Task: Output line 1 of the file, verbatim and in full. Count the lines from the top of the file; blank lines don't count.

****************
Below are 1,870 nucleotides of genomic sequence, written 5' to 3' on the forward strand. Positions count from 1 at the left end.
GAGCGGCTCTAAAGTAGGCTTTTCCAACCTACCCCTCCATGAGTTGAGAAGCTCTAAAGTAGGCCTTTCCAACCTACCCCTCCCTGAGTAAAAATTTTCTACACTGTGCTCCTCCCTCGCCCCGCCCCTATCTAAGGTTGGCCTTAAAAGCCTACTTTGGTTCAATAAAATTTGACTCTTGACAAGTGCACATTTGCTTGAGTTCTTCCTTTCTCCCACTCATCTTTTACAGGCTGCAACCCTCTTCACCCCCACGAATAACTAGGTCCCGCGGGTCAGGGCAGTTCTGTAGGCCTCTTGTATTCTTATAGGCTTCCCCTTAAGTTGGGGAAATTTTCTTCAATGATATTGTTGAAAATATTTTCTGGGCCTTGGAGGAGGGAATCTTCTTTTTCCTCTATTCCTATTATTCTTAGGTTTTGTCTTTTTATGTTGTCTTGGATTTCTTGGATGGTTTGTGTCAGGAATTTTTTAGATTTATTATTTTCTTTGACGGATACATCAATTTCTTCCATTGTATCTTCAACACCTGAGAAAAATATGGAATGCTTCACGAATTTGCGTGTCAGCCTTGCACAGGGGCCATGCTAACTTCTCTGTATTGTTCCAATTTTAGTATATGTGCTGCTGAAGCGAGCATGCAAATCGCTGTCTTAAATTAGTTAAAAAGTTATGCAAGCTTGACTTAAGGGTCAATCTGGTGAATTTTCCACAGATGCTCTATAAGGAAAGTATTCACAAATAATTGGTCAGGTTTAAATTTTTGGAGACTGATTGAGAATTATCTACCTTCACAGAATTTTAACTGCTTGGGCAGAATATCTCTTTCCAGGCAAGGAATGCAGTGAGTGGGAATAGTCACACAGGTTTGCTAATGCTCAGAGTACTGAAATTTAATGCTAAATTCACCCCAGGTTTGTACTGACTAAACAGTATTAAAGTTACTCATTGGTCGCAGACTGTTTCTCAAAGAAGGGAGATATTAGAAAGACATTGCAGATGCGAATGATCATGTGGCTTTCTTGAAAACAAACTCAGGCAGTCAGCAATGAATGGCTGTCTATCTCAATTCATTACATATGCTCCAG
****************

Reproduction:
Below are 1,870 nucleotides of genomic sequence, written 5' to 3' on the forward strand. Positions count from 1 at the left end.